Paleobiology Faculty

We focus on understanding the nature and interplay of the evolutionary, ecological, and physical environmental forces that have shaped the history of life on geological timescales.

Within OEB, we address many aspects of paleobiology, covering all major groups of life, from the deep Precambrian to our own geologically recent past. We employ a wide range of tools, including primary field-work, functional morphology, phylogenetics, isotopic analysis, and theoretical approaches.

Andrew H. Knoll

Andrew H. Knoll

  • Fisher Professor of Natural History
  • Professor of Earth and Planetary Sciences
  • Curator of the Paleobotanical Collections in the Harvard University Herbaria

aknoll@oeb.harvard.edu
Knoll Group

Evolution Faculty Ecology Faculty Biodiversity & Systematics Faculty Paleobiology Faculty

Evolution of life, evolution of Earth surface environments, and the relationships between the two, Archean and Proterozoic paleontology and biogeochemistry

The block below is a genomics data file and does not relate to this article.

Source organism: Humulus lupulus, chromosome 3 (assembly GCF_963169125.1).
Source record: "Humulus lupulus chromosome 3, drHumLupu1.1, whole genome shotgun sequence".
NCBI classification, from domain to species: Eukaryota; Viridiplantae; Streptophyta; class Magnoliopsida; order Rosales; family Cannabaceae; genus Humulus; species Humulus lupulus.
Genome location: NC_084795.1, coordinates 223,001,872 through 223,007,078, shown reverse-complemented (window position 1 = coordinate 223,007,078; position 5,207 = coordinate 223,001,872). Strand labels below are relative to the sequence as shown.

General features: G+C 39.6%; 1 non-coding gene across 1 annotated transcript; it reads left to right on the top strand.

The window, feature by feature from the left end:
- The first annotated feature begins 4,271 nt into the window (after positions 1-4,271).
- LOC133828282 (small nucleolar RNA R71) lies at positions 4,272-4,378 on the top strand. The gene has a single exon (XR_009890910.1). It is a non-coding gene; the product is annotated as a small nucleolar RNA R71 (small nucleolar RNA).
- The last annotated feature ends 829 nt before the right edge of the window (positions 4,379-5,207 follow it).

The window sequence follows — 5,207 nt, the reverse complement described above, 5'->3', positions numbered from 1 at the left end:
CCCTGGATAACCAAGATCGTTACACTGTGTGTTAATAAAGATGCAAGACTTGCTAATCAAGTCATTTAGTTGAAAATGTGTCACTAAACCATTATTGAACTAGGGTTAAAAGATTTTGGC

Javier Ortega-Hernandez

Javier Ortega-Hernández

  • Incoming Assistant Professor of Organismic and Evolutionary Biology, January 2019

Evolution Faculty Evolutionary Developmental Biology Faculty Biodiversity & Systematics Faculty Paleobiology Faculty

Evolution, phylogeny and developmental paleobiology of Paleozoic invertebrates, particularly (eu)arthropods and their close relatives. Interested on the origin of major animal groups during the Cambrian Explosion and the Great Ordovician Biodiversification Event, as informed by exceptionally preserved fossils.

Stephanie E. Pierce

Stephanie E. Pierce

  • Assistant Professor of Organismic and Evolutionary Biology
  • Curator of Vertebrate Paleontology in the Museum of Comparative Zoology

spierce@oeb.harvard.edu
Stephanie Pierce Lab

Evolution Faculty Behavior Faculty Biomechanics Faculty Paleobiology Faculty

Assessing the link between form and function of the vertebrate skeletal system – especially with respect to muscle/skeletal interactions during feeding and locomotor behaviours in modern and extinct animals